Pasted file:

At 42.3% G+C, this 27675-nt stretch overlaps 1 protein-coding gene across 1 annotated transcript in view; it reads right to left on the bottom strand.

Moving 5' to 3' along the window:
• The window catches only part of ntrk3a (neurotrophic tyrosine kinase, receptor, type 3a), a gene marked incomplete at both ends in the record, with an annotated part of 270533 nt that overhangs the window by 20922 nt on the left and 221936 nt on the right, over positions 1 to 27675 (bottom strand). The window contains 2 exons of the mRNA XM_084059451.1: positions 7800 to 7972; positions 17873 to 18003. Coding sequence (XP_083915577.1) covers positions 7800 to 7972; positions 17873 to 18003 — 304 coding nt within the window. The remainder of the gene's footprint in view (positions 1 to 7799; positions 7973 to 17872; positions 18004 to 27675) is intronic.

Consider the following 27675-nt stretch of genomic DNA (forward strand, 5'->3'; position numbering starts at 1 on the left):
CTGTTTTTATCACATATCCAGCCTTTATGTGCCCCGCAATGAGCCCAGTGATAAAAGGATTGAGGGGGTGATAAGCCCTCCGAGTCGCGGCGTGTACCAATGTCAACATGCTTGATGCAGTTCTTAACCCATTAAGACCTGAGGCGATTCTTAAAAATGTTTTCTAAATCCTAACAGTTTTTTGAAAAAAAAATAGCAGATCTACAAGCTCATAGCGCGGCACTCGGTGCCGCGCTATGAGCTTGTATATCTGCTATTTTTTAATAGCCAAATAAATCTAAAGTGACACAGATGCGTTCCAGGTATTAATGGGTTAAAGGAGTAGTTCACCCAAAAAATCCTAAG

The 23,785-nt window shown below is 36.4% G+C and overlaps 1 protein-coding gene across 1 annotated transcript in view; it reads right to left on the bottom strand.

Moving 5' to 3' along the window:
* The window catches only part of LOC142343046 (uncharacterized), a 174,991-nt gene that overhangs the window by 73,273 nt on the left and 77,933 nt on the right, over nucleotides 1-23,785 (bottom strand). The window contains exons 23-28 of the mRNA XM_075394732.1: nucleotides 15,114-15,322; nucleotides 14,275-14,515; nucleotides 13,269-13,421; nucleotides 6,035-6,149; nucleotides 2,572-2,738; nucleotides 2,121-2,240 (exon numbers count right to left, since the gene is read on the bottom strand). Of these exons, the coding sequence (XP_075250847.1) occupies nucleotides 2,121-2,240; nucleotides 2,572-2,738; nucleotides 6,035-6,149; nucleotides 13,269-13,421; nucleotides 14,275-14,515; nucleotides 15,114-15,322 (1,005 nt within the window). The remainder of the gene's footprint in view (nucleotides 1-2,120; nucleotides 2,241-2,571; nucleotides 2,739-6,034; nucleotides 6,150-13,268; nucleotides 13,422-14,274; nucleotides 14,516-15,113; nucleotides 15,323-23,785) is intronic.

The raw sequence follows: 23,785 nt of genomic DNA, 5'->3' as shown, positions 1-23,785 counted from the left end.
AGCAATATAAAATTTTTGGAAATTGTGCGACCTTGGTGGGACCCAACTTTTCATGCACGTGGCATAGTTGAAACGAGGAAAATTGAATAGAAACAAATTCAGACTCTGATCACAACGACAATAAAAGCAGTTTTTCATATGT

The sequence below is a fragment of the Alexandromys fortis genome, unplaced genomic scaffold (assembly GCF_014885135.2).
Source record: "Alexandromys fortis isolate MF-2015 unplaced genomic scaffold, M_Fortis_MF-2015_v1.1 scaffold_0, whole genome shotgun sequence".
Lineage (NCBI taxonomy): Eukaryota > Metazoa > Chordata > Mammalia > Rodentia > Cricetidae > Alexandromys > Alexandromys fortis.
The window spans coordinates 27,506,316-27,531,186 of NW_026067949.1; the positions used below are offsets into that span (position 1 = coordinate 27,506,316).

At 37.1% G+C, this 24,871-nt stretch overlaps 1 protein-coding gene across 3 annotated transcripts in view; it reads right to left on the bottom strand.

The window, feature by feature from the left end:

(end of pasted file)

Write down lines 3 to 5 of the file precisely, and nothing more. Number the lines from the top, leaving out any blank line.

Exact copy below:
• The window catches only part of ntrk3a (neurotrophic tyrosine kinase, receptor, type 3a), a gene marked incomplete at both ends in the record, with an annotated part of 270533 nt that overhangs the window by 20922 nt on the left and 221936 nt on the right, over positions 1 to 27675 (bottom strand). The window contains 2 exons of the mRNA XM_084059451.1: positions 7800 to 7972; positions 17873 to 18003. Coding sequence (XP_083915577.1) covers positions 7800 to 7972; positions 17873 to 18003 — 304 coding nt within the window. The remainder of the gene's footprint in view (positions 1 to 7799; positions 7973 to 17872; positions 18004 to 27675) is intronic.

Consider the following 27675-nt stretch of genomic DNA (forward strand, 5'->3'; position numbering starts at 1 on the left):
CTGTTTTTATCACATATCCAGCCTTTATGTGCCCCGCAATGAGCCCAGTGATAAAAGGATTGAGGGGGTGATAAGCCCTCCGAGTCGCGGCGTGTACCAATGTCAACATGCTTGATGCAGTTCTTAACCCATTAAGACCTGAGGCGATTCTTAAAAATGTTTTCTAAATCCTAACAGTTTTTTGAAAAAAAAATAGCAGATCTACAAGCTCATAGCGCGGCACTCGGTGCCGCGCTATGAGCTTGTATATCTGCTATTTTTTAATAGCCAAATAAATCTAAAGTGACACAGATGCGTTCCAGGTATTAATGGGTTAAAGGAGTAGTTCACCCAAAAAATCCTAAG